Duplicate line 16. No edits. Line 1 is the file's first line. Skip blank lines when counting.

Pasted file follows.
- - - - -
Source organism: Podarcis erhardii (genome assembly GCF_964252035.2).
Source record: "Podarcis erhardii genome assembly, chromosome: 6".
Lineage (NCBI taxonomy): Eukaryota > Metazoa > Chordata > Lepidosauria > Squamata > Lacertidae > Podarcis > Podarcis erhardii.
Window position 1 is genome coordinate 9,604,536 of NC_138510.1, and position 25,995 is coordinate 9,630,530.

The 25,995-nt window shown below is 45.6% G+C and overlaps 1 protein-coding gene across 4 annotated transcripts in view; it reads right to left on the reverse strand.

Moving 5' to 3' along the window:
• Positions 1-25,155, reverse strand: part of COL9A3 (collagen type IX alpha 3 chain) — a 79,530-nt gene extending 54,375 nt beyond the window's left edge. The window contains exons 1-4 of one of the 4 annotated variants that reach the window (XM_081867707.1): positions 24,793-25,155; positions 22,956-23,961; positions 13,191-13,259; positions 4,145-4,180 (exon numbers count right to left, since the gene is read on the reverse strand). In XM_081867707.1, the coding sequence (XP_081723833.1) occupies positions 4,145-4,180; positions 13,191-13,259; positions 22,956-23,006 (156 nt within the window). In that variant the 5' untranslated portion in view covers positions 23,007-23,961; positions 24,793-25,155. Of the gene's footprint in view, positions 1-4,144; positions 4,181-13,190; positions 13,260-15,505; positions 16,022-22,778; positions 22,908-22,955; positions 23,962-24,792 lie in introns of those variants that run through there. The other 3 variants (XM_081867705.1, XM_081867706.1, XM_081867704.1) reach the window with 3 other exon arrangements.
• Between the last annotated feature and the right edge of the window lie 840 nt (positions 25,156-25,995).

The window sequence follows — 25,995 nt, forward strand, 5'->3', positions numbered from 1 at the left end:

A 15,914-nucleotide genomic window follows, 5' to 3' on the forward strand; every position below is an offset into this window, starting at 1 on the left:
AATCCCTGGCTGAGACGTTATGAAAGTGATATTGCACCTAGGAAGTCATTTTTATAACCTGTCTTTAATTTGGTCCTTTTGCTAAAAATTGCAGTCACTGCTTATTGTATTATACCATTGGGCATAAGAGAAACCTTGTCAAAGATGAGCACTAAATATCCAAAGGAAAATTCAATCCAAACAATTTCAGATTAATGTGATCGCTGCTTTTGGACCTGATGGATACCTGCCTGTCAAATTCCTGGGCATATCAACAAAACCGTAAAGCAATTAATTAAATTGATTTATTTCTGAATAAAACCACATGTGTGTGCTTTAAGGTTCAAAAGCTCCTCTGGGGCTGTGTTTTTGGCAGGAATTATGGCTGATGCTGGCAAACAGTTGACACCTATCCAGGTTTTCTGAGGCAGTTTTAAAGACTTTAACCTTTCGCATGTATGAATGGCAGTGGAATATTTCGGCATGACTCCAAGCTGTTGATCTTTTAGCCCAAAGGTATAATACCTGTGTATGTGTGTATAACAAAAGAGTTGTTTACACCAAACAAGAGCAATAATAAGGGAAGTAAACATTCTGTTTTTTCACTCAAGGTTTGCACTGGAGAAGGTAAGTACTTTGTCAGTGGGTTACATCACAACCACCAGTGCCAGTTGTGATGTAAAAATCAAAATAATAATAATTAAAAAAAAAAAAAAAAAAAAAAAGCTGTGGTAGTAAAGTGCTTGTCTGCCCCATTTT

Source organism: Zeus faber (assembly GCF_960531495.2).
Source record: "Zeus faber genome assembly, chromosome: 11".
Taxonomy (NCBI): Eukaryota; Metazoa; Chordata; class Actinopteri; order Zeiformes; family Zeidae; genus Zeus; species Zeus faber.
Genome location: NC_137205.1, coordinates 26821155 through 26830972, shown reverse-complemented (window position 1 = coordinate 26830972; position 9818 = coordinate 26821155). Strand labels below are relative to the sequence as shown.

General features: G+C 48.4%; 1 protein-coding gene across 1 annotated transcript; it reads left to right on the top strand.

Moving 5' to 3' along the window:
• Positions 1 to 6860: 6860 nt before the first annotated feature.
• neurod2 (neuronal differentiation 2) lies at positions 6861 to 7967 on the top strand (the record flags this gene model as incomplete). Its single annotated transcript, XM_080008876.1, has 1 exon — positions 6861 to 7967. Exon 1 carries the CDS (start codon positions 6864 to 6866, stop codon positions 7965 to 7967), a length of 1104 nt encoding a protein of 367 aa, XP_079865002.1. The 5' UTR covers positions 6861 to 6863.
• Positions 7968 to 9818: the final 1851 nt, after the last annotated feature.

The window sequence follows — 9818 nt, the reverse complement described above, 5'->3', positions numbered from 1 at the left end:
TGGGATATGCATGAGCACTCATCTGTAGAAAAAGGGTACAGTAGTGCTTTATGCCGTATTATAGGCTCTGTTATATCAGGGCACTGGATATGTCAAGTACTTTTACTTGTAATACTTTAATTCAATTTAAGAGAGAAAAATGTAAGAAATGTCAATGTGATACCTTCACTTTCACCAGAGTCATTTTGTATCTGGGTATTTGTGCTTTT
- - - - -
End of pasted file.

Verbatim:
General features: G+C 48.4%; 1 protein-coding gene across 1 annotated transcript; it reads left to right on the top strand.